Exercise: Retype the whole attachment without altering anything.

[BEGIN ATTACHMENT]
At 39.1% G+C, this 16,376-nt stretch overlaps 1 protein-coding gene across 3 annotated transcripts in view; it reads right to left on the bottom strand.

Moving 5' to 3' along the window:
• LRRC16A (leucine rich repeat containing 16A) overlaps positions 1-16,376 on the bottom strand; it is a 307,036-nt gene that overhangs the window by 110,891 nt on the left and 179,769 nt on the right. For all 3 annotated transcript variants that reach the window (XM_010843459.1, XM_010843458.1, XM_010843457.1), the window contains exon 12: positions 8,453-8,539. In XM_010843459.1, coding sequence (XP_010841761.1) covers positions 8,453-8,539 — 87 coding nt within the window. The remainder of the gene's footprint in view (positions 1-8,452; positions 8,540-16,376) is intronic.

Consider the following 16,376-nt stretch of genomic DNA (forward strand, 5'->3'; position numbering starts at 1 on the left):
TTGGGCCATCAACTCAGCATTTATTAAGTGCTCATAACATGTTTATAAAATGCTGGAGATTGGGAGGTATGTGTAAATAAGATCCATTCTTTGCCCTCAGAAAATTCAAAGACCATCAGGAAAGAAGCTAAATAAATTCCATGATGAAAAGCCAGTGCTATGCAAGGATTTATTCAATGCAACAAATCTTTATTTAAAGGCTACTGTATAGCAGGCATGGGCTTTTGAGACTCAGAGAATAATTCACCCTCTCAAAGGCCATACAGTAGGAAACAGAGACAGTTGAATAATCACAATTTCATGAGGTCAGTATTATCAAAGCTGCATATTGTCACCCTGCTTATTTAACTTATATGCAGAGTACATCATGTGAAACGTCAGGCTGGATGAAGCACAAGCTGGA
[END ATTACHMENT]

At 39.1% G+C, this 16,376-nt stretch overlaps 1 protein-coding gene across 3 annotated transcripts in view; it reads right to left on the bottom strand.

Moving 5' to 3' along the window:
• LRRC16A (leucine rich repeat containing 16A) overlaps positions 1-16,376 on the bottom strand; it is a 307,036-nt gene that overhangs the window by 110,891 nt on the left and 179,769 nt on the right. For all 3 annotated transcript variants that reach the window (XM_010843459.1, XM_010843458.1, XM_010843457.1), the window contains exon 12: positions 8,453-8,539. In XM_010843459.1, coding sequence (XP_010841761.1) covers positions 8,453-8,539 — 87 coding nt within the window. The remainder of the gene's footprint in view (positions 1-8,452; positions 8,540-16,376) is intronic.

Consider the following 16,376-nt stretch of genomic DNA (forward strand, 5'->3'; position numbering starts at 1 on the left):
TTGGGCCATCAACTCAGCATTTATTAAGTGCTCATAACATGTTTATAAAATGCTGGAGATTGGGAGGTATGTGTAAATAAGATCCATTCTTTGCCCTCAGAAAATTCAAAGACCATCAGGAAAGAAGCTAAATAAATTCCATGATGAAAAGCCAGTGCTATGCAAGGATTTATTCAATGCAACAAATCTTTATTTAAAGGCTACTGTATAGCAGGCATGGGCTTTTGAGACTCAGAGAATAATTCACCCTCTCAAAGGCCATACAGTAGGAAACAGAGACAGTTGAATAATCACAATTTCATGAGGTCAGTATTATCAAAGCTGCATATTGTCACCCTGCTTATTTAACTTATATGCAGAGTACATCATGTGAAACGTCAGGCTGGATGAAGCACAAGCTGGA